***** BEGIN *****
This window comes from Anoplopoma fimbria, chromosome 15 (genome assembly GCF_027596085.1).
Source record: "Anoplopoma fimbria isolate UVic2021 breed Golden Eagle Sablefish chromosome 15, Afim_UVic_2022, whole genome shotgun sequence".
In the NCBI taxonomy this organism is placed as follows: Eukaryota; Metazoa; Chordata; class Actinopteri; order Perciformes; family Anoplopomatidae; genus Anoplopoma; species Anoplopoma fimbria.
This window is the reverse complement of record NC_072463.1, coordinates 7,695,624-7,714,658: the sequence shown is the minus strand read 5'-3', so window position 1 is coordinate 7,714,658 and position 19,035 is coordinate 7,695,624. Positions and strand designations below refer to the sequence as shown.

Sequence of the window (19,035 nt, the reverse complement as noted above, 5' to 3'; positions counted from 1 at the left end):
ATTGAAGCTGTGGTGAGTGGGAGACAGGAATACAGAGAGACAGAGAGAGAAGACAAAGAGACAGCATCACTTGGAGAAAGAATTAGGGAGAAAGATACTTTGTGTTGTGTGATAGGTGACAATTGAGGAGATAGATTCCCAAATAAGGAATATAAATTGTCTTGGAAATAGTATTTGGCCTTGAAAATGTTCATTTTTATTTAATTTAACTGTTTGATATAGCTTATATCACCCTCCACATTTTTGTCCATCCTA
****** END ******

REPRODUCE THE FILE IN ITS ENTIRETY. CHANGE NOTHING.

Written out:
This window comes from Anoplopoma fimbria, chromosome 15 (genome assembly GCF_027596085.1).
Source record: "Anoplopoma fimbria isolate UVic2021 breed Golden Eagle Sablefish chromosome 15, Afim_UVic_2022, whole genome shotgun sequence".
In the NCBI taxonomy this organism is placed as follows: Eukaryota; Metazoa; Chordata; class Actinopteri; order Perciformes; family Anoplopomatidae; genus Anoplopoma; species Anoplopoma fimbria.
This window is the reverse complement of record NC_072463.1, coordinates 7,695,624-7,714,658: the sequence shown is the minus strand read 5'-3', so window position 1 is coordinate 7,714,658 and position 19,035 is coordinate 7,695,624. Positions and strand designations below refer to the sequence as shown.

Sequence of the window (19,035 nt, the reverse complement as noted above, 5' to 3'; positions counted from 1 at the left end):
ATTGAAGCTGTGGTGAGTGGGAGACAGGAATACAGAGAGACAGAGAGAGAAGACAAAGAGACAGCATCACTTGGAGAAAGAATTAGGGAGAAAGATACTTTGTGTTGTGTGATAGGTGACAATTGAGGAGATAGATTCCCAAATAAGGAATATAAATTGTCTTGGAAATAGTATTTGGCCTTGAAAATGTTCATTTTTATTTAATTTAACTGTTTGATATAGCTTATATCACCCTCCACATTTTTGTCCATCCTA